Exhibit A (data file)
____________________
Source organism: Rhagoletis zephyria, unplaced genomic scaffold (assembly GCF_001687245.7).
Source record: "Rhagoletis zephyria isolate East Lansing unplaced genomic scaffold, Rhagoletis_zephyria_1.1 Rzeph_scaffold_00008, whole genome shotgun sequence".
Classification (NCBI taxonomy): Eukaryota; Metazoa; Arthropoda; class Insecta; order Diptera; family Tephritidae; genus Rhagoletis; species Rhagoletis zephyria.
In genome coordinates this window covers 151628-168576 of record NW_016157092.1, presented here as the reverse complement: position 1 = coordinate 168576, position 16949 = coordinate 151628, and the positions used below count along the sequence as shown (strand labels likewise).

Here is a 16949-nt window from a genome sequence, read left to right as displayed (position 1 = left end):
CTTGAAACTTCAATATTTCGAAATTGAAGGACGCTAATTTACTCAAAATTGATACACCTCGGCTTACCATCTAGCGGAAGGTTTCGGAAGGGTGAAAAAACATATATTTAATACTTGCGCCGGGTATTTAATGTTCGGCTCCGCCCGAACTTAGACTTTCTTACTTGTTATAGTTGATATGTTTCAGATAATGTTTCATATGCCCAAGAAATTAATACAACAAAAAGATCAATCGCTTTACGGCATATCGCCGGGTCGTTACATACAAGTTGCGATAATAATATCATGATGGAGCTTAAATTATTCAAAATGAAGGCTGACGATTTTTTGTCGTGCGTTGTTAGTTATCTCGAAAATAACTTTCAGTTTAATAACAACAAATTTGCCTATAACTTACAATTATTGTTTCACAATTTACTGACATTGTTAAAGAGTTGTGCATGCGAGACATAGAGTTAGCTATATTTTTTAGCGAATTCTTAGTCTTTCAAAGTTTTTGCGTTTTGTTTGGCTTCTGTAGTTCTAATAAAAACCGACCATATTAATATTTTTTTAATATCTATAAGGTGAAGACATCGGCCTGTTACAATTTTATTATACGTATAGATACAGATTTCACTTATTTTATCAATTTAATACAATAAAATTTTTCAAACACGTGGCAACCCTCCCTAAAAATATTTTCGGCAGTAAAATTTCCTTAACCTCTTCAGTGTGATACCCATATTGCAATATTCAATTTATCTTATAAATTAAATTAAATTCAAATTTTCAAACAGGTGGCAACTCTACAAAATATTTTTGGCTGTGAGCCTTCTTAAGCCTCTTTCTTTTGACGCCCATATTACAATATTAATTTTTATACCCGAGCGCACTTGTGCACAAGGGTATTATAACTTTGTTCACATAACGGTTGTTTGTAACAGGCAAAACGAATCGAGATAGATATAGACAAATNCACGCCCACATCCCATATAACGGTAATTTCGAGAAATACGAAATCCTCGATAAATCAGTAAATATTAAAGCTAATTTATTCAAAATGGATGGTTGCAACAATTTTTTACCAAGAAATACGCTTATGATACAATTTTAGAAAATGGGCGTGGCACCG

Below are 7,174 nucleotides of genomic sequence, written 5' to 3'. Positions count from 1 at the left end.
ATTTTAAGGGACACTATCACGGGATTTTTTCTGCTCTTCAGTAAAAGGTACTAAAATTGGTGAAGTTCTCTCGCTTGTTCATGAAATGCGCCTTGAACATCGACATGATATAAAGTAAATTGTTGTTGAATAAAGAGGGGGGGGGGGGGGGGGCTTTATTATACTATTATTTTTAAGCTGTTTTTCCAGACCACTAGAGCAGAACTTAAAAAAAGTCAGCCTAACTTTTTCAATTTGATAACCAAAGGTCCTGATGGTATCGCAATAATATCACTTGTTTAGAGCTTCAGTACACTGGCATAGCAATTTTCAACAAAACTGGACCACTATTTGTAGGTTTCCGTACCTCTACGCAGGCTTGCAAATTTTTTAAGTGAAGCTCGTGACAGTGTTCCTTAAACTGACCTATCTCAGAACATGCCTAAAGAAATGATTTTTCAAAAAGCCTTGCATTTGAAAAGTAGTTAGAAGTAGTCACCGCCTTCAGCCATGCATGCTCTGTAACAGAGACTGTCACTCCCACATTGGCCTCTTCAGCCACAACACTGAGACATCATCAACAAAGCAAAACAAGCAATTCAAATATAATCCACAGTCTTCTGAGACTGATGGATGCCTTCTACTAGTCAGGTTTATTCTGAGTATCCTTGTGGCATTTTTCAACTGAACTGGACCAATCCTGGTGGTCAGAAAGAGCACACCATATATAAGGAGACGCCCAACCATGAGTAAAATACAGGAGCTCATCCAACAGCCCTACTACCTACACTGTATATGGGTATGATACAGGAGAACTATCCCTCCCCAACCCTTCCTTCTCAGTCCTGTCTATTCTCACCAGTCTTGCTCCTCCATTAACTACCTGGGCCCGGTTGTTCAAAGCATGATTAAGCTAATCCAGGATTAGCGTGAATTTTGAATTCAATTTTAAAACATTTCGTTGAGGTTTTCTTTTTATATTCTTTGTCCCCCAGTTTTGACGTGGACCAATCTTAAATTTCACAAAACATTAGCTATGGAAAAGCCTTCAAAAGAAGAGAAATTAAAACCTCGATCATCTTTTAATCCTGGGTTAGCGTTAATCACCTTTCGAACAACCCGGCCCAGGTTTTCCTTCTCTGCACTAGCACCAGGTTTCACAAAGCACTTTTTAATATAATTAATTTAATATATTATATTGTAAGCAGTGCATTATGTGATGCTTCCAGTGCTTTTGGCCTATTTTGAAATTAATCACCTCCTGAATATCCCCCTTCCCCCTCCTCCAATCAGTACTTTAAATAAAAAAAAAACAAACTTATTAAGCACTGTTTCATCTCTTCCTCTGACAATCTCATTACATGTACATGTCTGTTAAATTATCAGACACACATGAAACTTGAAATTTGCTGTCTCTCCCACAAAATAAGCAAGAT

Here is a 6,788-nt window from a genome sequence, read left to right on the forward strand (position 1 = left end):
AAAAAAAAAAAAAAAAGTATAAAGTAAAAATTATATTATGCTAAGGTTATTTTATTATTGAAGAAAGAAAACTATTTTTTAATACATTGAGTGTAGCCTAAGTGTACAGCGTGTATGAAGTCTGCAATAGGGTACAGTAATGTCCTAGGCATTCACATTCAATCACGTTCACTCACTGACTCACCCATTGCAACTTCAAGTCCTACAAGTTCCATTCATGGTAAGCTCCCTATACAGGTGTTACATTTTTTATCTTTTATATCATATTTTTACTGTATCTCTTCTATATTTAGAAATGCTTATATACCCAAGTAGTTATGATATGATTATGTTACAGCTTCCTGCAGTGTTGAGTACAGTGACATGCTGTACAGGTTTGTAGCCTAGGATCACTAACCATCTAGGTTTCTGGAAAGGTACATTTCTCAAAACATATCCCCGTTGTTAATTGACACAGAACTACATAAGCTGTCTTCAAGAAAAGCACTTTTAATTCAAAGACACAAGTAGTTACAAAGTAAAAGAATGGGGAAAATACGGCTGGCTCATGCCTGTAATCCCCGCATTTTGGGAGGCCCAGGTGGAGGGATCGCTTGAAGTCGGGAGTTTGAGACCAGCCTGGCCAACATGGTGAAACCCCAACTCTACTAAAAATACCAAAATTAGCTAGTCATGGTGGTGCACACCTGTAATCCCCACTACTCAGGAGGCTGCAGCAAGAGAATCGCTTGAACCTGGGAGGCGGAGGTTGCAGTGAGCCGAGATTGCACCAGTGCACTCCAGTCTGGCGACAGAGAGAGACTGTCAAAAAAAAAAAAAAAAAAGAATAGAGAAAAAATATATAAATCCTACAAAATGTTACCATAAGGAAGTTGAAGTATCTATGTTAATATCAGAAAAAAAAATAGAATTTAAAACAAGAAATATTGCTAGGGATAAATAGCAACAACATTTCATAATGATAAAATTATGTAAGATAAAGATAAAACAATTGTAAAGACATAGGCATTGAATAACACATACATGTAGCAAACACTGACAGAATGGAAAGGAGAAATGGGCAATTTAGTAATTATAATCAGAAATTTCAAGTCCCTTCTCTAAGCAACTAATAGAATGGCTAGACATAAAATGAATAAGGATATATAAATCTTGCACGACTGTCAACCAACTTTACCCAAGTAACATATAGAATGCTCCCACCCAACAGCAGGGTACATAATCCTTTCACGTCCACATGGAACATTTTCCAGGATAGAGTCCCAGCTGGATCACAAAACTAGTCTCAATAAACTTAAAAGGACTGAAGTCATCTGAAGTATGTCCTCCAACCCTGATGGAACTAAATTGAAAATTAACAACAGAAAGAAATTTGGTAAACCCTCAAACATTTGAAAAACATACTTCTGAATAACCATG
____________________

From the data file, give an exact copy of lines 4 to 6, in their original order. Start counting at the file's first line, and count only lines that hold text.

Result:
In genome coordinates this window covers 151628-168576 of record NW_016157092.1, presented here as the reverse complement: position 1 = coordinate 168576, position 16949 = coordinate 151628, and the positions used below count along the sequence as shown (strand labels likewise).

Here is a 16949-nt window from a genome sequence, read left to right as displayed (position 1 = left end):
CTTGAAACTTCAATATTTCGAAATTGAAGGACGCTAATTTACTCAAAATTGATACACCTCGGCTTACCATCTAGCGGAAGGTTTCGGAAGGGTGAAAAAACATATATTTAATACTTGCGCCGGGTATTTAATGTTCGGCTCCGCCCGAACTTAGACTTTCTTACTTGTTATAGTTGATATGTTTCAGATAATGTTTCATATGCCCAAGAAATTAATACAACAAAAAGATCAATCGCTTTACGGCATATCGCCGGGTCGTTACATACAAGTTGCGATAATAATATCATGATGGAGCTTAAATTATTCAAAATGAAGGCTGACGATTTTTTGTCGTGCGTTGTTAGTTATCTCGAAAATAACTTTCAGTTTAATAACAACAAATTTGCCTATAACTTACAATTATTGTTTCACAATTTACTGACATTGTTAAAGAGTTGTGCATGCGAGACATAGAGTTAGCTATATTTTTTAGCGAATTCTTAGTCTTTCAAAGTTTTTGCGTTTTGTTTGGCTTCTGTAGTTCTAATAAAAACCGACCATATTAATATTTTTTTAATATCTATAAGGTGAAGACATCGGCCTGTTACAATTTTATTATACGTATAGATACAGATTTCACTTATTTTATCAATTTAATACAATAAAATTTTTCAAACACGTGGCAACCCTCCCTAAAAATATTTTCGGCAGTAAAATTTCCTTAACCTCTTCAGTGTGATACCCATATTGCAATATTCAATTTATCTTATAAATTAAATTAAATTCAAATTTTCAAACAGGTGGCAACTCTACAAAATATTTTTGGCTGTGAGCCTTCTTAAGCCTCTTTCTTTTGACGCCCATATTACAATATTAATTTTTATACCCGAGCGCACTTGTGCACAAGGGTATTATAACTTTGTTCACATAACGGTTGTTTGTAACAGGCAAAACGAATCGAGATAGATATAGACAAATNCACGCCCACATCCCATATAACGGTAATTTCGAGAAATACGAAATCCTCGATAAATCAGTAAATATTAAAGCTAATTTATTCAAAATGGATGGTTGCAACAATTTTTTACCAAGAAATACGCTTATGATACAATTTTAGAAAATGGGCGTGGCACCG